This video attempted to clarify it, but I’m still a bit lost. Did I miss something part-way through, or is there a better explanation out there?

I admit it, I’m one of many who has fallen into the trap of using these terms interchangeably. I was excited to see Car Throttle devote a whole video to the topic, but I’m coming away from it, well, less than satisfied. Maybe I’ll have a better understanding of it by the time I finish putting my thoughts together and typing it all out, but I’m gonna hit “publish” anyway so that I can hear your opinions on the matter.

“...drifting is everything you do on the way into a corner, and powersliding is what happens after the apex...”

Okay, so this seems to be the core statement from which the video is built around. But as concise as it sounds, I feel like it’s coming at this whole thing from the wrong... er, angle.

Powersliding is simple enough. You initiate a turn, apply “too much” POWER, which forces the rear wheels to break traction, then you maintain course by counter-steering while modulating the throttle to keep the car SLIDING at an angle.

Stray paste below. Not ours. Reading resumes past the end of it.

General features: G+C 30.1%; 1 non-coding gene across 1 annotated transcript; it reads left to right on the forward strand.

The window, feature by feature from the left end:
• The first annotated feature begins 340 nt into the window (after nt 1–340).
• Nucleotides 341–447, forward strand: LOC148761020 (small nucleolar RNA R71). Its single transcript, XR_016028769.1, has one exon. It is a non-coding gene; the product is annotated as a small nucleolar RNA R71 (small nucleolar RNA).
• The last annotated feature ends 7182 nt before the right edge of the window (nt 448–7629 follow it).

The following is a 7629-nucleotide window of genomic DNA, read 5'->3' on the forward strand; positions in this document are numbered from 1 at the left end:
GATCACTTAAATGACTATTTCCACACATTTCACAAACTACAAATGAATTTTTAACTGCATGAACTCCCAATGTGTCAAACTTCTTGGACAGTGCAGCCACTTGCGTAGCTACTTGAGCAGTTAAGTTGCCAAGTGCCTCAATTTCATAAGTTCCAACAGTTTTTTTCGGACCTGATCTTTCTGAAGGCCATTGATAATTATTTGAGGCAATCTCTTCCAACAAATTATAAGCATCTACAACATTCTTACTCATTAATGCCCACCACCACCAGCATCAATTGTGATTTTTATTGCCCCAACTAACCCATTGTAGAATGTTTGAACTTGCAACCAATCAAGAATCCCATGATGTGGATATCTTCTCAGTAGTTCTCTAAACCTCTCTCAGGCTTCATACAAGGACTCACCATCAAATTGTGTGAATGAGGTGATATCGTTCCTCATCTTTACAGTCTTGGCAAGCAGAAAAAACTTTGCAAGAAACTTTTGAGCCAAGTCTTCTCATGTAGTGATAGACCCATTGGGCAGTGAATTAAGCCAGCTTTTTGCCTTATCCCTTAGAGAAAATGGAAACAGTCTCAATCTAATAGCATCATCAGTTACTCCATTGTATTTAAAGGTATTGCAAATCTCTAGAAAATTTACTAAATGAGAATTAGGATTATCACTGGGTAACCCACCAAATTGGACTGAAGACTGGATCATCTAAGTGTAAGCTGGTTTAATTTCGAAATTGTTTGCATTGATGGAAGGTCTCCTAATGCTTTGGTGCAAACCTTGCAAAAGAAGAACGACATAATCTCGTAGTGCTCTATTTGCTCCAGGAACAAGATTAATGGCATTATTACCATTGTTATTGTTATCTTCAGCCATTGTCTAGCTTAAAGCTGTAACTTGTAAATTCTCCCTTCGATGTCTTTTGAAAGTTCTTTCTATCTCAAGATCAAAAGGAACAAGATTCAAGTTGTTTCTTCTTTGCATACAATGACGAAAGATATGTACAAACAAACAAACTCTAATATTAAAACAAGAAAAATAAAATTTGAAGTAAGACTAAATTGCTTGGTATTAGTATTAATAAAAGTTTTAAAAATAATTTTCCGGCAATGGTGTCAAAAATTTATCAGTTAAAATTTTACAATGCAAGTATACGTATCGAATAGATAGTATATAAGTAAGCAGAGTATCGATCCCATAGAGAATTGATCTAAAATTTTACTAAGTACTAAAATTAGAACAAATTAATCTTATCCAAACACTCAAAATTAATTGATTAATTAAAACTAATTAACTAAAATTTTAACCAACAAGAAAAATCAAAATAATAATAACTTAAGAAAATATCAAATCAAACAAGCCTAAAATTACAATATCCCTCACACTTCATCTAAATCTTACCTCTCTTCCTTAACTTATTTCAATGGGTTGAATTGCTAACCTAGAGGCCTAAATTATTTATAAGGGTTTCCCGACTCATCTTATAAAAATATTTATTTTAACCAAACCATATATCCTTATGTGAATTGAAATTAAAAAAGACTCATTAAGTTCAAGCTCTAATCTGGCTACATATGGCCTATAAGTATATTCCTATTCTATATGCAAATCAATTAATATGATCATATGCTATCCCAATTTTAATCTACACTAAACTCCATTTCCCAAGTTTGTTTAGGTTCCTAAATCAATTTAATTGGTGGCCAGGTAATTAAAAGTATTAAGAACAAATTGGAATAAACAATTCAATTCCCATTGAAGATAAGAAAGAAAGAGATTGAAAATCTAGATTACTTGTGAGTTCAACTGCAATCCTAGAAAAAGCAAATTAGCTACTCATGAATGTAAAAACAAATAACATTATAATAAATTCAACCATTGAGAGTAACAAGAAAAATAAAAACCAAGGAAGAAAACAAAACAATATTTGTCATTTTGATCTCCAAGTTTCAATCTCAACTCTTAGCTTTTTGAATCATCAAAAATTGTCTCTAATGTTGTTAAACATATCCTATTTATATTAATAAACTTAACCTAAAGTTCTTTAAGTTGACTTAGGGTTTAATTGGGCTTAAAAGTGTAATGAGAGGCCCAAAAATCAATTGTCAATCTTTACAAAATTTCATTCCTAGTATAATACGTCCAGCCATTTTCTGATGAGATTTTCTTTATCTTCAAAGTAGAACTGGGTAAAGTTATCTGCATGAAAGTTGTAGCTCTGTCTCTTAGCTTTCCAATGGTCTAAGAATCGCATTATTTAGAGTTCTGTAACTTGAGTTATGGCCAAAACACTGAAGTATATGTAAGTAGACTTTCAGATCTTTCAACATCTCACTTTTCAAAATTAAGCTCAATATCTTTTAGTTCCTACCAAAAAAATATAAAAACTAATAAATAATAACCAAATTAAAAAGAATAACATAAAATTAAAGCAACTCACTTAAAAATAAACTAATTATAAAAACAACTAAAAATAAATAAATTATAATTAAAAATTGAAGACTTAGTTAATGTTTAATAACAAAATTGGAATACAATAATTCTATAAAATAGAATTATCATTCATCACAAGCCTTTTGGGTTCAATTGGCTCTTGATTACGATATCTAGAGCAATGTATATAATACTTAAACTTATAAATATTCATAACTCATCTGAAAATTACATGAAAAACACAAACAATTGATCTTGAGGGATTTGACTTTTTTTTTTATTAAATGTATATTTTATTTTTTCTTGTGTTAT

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Wikipedia defines drifting as being all about slip angles, whatever your technique. You can pull the handbrake to lock the rear wheels, you can kick the clutch to “shock” them with torque, you can suddenly lift off of the throttle to shift weight away from the rear... Any one of these actions can help induce oversteer.

Isn’t powersliding just another technique for achieving drift?

To throw another wrench in the works, am I confusing drifting & oversteering? Oversteering is when the body of the car turns beyond the steering input of the driver. Okay, fine. But is it even possible to oversteer without causing the rear wheels to slip at a drift-like angle? Despite their technical definitions, are drifting and oversteering inseparable?

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Back to the Car Throttle definitions:

“...drifting is everything you do on the way into a corner, and powersliding is what happens after the apex...”

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What if there’s no corner, no apex? What if you’re in the middle of a parking lot or a frozen lake, and you make the car move in the exact same way?

The degree of car rotation at each point throughout the turn can change depending on the technique employed. But I don’t see how these minor variations can disqualify the maneuver from being classified as drifting.

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Thoughts?